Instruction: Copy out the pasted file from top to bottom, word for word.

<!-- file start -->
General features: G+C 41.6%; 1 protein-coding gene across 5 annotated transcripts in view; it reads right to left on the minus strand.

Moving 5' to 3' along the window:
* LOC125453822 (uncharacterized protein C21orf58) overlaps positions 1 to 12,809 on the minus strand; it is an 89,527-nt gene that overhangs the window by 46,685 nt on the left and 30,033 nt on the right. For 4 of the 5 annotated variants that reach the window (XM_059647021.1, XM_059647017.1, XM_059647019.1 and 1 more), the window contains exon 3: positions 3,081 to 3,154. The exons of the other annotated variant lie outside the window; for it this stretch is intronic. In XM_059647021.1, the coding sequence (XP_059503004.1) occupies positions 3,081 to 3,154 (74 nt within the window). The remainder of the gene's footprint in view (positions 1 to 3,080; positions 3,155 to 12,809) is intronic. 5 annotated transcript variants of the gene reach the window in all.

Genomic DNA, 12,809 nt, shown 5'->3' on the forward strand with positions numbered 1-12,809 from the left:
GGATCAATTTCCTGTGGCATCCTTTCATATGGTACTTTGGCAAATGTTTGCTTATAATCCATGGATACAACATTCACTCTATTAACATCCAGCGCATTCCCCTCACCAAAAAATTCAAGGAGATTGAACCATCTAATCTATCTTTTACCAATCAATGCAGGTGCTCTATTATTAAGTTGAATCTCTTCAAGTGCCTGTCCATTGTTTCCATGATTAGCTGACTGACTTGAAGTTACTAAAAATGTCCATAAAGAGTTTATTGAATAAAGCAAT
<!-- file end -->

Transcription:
General features: G+C 41.6%; 1 protein-coding gene across 5 annotated transcripts in view; it reads right to left on the minus strand.

Moving 5' to 3' along the window:
* LOC125453822 (uncharacterized protein C21orf58) overlaps positions 1 to 12,809 on the minus strand; it is an 89,527-nt gene that overhangs the window by 46,685 nt on the left and 30,033 nt on the right. For 4 of the 5 annotated variants that reach the window (XM_059647021.1, XM_059647017.1, XM_059647019.1 and 1 more), the window contains exon 3: positions 3,081 to 3,154. The exons of the other annotated variant lie outside the window; for it this stretch is intronic. In XM_059647021.1, the coding sequence (XP_059503004.1) occupies positions 3,081 to 3,154 (74 nt within the window). The remainder of the gene's footprint in view (positions 1 to 3,080; positions 3,155 to 12,809) is intronic. 5 annotated transcript variants of the gene reach the window in all.

Genomic DNA, 12,809 nt, shown 5'->3' on the forward strand with positions numbered 1-12,809 from the left:
GGATCAATTTCCTGTGGCATCCTTTCATATGGTACTTTGGCAAATGTTTGCTTATAATCCATGGATACAACATTCACTCTATTAACATCCAGCGCATTCCCCTCACCAAAAAATTCAAGGAGATTGAACCATCTAATCTATCTTTTACCAATCAATGCAGGTGCTCTATTATTAAGTTGAATCTCTTCAAGTGCCTGTCCATTGTTTCCATGATTAGCTGACTGACTTGAAGTTACTAAAAATGTCCATAAAGAGTTTATTGAATAAAGCAAT